When the Numbers Are Not So High; Justice Nigh— Seeking Justice from an Imperfect Justice System

By Bart J. Eagle and Adam J. Halper 


Anyone who regularly practices in state or federal court knows that money figures prominently in how
cases are resolved. Often, parties with legitimate claims or defenses have to decide whether it is worthwhile to continue with their arguments given the cost of having good attorneys make them. Consideration of cost leads to very real and psychically challenging results. For example, a plaintiff may forgo bringing a “just” claim because the cost of pursuing it is greater than what they might recover in the end. A defendant will pay to get rid of an unmeritorious claim to avoid expending further litigation costs. As a result, settlements often bear no relationship to the actual merits of a dispute.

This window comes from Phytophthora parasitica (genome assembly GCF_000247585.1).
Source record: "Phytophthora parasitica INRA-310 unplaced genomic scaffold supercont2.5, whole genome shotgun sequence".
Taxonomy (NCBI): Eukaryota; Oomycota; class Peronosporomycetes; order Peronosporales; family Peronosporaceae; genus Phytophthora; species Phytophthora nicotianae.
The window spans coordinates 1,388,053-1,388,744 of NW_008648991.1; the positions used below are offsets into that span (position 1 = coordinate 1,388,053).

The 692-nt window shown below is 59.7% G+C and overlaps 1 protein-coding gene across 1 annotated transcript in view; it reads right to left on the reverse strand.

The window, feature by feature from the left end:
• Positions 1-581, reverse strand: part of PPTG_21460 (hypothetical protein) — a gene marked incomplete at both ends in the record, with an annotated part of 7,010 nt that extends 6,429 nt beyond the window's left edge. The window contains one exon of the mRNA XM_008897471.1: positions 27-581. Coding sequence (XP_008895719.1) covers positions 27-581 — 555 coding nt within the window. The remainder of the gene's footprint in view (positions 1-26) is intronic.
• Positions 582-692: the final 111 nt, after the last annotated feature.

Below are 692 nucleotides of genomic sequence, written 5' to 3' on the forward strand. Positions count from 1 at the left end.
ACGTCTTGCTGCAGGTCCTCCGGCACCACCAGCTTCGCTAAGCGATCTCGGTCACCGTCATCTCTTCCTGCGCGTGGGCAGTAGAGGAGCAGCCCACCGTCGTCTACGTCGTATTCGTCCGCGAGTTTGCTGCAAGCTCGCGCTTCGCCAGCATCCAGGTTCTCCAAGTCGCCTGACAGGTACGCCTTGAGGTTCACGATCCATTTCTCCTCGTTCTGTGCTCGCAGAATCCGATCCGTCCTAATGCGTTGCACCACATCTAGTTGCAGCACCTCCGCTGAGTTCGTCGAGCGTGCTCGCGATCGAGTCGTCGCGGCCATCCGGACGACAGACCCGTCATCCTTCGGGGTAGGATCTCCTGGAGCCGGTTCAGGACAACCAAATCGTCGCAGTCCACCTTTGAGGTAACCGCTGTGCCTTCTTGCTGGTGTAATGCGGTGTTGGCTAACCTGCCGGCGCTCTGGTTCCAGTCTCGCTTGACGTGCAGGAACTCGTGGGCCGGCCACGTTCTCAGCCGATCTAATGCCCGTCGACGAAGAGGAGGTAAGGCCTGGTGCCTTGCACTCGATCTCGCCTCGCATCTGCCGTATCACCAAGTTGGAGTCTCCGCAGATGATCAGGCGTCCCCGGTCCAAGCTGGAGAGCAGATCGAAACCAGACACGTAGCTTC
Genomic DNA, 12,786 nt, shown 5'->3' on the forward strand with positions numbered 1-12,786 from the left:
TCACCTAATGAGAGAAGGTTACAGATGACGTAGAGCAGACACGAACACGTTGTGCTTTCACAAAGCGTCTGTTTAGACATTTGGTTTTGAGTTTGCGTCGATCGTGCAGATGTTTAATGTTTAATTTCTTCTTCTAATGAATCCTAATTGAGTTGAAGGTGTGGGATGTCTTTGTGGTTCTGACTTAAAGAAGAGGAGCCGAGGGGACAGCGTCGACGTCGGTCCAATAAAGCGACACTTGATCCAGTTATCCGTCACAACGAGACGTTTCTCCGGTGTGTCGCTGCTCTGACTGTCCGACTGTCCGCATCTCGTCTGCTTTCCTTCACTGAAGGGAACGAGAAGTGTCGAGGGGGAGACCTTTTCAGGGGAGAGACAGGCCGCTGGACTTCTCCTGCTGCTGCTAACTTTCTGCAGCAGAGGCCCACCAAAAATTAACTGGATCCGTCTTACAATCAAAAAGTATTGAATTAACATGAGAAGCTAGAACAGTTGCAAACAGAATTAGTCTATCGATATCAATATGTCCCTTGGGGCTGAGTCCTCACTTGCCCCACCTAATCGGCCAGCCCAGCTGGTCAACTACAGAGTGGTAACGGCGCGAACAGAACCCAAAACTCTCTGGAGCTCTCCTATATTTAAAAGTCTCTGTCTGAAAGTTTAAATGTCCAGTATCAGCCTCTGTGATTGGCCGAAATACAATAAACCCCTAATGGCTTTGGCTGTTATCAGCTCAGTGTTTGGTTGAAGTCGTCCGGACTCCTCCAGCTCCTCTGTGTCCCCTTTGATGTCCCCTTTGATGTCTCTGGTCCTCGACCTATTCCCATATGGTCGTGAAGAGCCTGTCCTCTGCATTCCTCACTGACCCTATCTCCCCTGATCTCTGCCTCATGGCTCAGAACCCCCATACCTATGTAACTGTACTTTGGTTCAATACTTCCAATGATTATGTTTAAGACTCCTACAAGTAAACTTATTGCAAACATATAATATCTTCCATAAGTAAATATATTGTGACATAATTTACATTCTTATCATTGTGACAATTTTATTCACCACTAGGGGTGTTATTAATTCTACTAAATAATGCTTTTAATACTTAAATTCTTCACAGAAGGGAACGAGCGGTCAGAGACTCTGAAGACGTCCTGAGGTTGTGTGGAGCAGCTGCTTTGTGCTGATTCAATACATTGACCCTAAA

Click here to view the full article originally published in NYSBA’s New York Dispute Resolution Lawyer publication (Summer 2020 Vol. 13 No. 2).

Finding the Right Mediator


An effective mediator can go a long way to help parties resolve, or, at the very least, narrow the issues in a dispute. An ineffective mediator can accomplish little other than wasting the parties’ time and money. Mediation is an opportunity to arrive at a settlement reasonably acceptable to you and at far less cost — and in far less time — than if you had to litigate the case all the way to a verdict.

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